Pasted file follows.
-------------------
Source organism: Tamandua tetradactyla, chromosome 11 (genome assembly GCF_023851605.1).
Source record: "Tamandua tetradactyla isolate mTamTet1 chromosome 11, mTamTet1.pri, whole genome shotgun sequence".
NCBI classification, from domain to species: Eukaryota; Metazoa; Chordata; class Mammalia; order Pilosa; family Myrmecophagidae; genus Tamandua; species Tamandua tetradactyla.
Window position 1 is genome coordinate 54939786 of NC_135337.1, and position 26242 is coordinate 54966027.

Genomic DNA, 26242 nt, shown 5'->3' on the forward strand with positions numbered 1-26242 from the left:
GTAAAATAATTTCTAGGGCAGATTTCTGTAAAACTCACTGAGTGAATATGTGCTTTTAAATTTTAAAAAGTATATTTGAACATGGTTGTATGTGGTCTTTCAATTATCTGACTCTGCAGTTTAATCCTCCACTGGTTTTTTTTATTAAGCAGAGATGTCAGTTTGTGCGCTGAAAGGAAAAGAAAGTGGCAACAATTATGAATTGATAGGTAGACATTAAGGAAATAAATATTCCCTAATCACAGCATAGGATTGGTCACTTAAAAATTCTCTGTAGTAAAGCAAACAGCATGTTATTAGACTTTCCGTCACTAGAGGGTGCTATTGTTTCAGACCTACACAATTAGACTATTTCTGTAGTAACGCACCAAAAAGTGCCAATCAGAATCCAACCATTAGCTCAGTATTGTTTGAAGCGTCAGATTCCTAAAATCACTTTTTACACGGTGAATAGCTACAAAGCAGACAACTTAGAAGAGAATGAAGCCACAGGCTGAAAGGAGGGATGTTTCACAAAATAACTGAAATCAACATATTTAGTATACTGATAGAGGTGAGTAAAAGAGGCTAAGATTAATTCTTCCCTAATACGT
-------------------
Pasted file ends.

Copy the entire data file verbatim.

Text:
Source organism: Tamandua tetradactyla, chromosome 11 (genome assembly GCF_023851605.1).
Source record: "Tamandua tetradactyla isolate mTamTet1 chromosome 11, mTamTet1.pri, whole genome shotgun sequence".
NCBI classification, from domain to species: Eukaryota; Metazoa; Chordata; class Mammalia; order Pilosa; family Myrmecophagidae; genus Tamandua; species Tamandua tetradactyla.
Window position 1 is genome coordinate 54939786 of NC_135337.1, and position 26242 is coordinate 54966027.

Genomic DNA, 26242 nt, shown 5'->3' on the forward strand with positions numbered 1-26242 from the left:
GTAAAATAATTTCTAGGGCAGATTTCTGTAAAACTCACTGAGTGAATATGTGCTTTTAAATTTTAAAAAGTATATTTGAACATGGTTGTATGTGGTCTTTCAATTATCTGACTCTGCAGTTTAATCCTCCACTGGTTTTTTTTATTAAGCAGAGATGTCAGTTTGTGCGCTGAAAGGAAAAGAAAGTGGCAACAATTATGAATTGATAGGTAGACATTAAGGAAATAAATATTCCCTAATCACAGCATAGGATTGGTCACTTAAAAATTCTCTGTAGTAAAGCAAACAGCATGTTATTAGACTTTCCGTCACTAGAGGGTGCTATTGTTTCAGACCTACACAATTAGACTATTTCTGTAGTAACGCACCAAAAAGTGCCAATCAGAATCCAACCATTAGCTCAGTATTGTTTGAAGCGTCAGATTCCTAAAATCACTTTTTACACGGTGAATAGCTACAAAGCAGACAACTTAGAAGAGAATGAAGCCACAGGCTGAAAGGAGGGATGTTTCACAAAATAACTGAAATCAACATATTTAGTATACTGATAGAGGTGAGTAAAAGAGGCTAAGATTAATTCTTCCCTAATACGT